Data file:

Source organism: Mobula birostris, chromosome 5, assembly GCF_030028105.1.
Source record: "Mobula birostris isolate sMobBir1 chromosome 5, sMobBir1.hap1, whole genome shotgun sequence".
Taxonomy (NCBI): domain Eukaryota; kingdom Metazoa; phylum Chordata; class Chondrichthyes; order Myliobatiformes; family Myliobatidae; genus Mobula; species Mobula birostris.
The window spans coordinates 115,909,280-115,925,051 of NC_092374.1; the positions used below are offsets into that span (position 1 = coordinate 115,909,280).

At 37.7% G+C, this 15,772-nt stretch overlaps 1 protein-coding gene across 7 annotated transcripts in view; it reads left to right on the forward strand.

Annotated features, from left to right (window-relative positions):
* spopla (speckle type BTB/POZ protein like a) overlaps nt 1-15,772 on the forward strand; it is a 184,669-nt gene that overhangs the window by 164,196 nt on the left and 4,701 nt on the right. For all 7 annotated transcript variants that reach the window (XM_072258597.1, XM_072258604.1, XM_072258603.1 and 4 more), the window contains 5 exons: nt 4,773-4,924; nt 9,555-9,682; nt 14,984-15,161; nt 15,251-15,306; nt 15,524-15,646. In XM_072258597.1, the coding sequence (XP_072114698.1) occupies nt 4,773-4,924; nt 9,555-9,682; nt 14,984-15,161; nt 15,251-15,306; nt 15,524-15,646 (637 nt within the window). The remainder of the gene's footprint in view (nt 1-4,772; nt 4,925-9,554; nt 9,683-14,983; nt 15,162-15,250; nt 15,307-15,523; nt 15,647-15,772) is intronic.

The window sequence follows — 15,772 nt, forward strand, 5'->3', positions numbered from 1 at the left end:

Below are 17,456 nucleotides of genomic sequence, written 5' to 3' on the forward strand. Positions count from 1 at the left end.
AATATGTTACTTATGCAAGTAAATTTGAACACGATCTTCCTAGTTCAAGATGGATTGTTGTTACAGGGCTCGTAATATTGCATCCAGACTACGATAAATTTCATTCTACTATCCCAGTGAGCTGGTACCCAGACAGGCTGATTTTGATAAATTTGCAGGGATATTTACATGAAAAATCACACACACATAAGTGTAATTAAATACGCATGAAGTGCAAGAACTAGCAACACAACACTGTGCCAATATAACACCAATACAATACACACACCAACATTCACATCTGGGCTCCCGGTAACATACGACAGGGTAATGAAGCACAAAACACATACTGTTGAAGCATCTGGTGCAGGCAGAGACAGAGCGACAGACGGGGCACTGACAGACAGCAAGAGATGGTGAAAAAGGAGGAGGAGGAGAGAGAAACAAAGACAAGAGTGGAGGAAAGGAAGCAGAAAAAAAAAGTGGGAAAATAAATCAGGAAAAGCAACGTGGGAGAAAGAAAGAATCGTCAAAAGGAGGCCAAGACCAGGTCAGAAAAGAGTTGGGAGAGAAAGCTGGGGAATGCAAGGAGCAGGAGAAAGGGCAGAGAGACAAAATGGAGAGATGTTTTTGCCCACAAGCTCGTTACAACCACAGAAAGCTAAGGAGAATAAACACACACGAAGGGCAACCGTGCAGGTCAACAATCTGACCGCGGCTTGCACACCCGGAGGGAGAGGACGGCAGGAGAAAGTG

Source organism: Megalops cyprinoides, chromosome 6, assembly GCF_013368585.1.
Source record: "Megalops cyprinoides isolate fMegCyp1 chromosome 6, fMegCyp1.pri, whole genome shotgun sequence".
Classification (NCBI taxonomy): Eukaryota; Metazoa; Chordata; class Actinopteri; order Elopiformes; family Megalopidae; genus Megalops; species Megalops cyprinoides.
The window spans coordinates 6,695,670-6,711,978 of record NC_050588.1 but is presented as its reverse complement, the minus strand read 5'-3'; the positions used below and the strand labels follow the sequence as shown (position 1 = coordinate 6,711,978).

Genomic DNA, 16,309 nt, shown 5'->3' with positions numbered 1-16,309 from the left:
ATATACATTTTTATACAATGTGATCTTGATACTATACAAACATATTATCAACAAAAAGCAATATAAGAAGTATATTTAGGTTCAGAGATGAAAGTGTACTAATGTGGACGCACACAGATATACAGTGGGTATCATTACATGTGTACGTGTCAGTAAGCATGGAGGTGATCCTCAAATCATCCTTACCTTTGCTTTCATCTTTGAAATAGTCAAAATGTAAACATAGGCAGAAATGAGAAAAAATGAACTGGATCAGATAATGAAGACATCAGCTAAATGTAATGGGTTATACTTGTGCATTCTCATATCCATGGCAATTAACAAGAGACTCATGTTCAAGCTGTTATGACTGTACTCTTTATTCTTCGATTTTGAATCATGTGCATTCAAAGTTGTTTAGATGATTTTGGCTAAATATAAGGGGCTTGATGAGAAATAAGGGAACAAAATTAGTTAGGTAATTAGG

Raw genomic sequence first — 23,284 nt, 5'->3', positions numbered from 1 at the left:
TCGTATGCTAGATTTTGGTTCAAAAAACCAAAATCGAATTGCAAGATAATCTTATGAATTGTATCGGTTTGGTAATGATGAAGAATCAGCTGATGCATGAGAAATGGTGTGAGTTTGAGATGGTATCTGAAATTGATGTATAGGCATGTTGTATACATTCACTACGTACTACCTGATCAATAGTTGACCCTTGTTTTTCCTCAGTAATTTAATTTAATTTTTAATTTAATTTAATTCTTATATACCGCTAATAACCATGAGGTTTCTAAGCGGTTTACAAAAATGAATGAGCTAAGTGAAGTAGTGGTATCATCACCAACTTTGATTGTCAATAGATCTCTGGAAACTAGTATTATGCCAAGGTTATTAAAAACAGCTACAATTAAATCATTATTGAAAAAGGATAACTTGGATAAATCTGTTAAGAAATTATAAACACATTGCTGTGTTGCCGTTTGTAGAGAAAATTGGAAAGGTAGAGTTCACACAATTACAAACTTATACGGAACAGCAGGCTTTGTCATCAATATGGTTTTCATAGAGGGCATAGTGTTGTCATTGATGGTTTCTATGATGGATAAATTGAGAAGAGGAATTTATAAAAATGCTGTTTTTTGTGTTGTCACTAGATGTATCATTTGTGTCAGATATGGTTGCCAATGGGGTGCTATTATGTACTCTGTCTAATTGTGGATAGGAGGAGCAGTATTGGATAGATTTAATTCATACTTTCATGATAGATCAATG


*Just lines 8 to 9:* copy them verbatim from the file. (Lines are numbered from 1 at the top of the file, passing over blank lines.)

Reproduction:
The window sequence follows — 15,772 nt, forward strand, 5'->3', positions numbered from 1 at the left end:

Below are 17,456 nucleotides of genomic sequence, written 5' to 3' on the forward strand. Positions count from 1 at the left end.